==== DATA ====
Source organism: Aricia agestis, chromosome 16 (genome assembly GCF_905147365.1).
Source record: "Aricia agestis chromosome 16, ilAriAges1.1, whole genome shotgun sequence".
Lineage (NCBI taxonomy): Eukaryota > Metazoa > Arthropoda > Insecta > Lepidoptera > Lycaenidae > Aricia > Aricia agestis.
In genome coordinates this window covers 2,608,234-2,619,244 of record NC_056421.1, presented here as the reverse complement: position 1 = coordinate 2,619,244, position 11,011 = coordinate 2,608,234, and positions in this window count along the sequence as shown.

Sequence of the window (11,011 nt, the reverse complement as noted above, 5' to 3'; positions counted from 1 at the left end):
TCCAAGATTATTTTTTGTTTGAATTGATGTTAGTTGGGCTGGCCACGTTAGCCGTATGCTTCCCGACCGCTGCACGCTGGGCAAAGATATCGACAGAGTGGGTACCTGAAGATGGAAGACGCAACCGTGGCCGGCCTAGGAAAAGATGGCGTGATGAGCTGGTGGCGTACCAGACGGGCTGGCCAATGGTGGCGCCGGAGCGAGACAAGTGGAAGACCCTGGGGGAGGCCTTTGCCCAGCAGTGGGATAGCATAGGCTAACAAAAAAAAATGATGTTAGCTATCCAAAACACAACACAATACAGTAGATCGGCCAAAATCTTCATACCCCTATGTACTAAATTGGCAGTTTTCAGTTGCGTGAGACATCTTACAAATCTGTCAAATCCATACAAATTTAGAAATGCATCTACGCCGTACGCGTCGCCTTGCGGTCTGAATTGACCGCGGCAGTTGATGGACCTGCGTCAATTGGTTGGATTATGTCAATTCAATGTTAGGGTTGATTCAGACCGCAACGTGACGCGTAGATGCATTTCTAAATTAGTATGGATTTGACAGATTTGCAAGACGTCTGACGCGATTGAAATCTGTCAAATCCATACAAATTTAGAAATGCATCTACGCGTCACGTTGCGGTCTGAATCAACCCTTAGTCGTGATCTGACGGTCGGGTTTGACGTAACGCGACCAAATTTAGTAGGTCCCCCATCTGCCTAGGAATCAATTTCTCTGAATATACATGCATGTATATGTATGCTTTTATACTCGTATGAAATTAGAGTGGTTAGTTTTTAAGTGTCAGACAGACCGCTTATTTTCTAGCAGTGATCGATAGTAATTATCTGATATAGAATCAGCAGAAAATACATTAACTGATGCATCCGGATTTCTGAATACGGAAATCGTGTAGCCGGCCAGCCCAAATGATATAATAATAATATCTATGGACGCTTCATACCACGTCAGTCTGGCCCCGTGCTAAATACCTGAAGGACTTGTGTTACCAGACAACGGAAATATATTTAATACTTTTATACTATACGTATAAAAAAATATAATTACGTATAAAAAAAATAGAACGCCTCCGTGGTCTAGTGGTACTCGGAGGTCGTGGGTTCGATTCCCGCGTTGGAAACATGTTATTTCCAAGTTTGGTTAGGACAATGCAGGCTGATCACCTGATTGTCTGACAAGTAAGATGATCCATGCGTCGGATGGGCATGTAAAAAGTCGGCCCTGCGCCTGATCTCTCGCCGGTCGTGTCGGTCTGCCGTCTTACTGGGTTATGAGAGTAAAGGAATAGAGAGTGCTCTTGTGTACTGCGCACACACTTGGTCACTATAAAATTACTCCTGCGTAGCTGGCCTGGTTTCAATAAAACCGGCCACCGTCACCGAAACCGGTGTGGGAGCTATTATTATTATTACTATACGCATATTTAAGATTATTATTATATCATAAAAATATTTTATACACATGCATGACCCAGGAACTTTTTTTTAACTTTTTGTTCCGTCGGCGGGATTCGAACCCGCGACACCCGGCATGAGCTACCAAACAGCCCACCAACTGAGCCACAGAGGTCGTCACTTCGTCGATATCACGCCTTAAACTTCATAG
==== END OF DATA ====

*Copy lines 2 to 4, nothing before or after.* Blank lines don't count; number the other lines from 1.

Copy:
Source record: "Aricia agestis chromosome 16, ilAriAges1.1, whole genome shotgun sequence".
Lineage (NCBI taxonomy): Eukaryota > Metazoa > Arthropoda > Insecta > Lepidoptera > Lycaenidae > Aricia > Aricia agestis.
In genome coordinates this window covers 2,608,234-2,619,244 of record NC_056421.1, presented here as the reverse complement: position 1 = coordinate 2,619,244, position 11,011 = coordinate 2,608,234, and positions in this window count along the sequence as shown.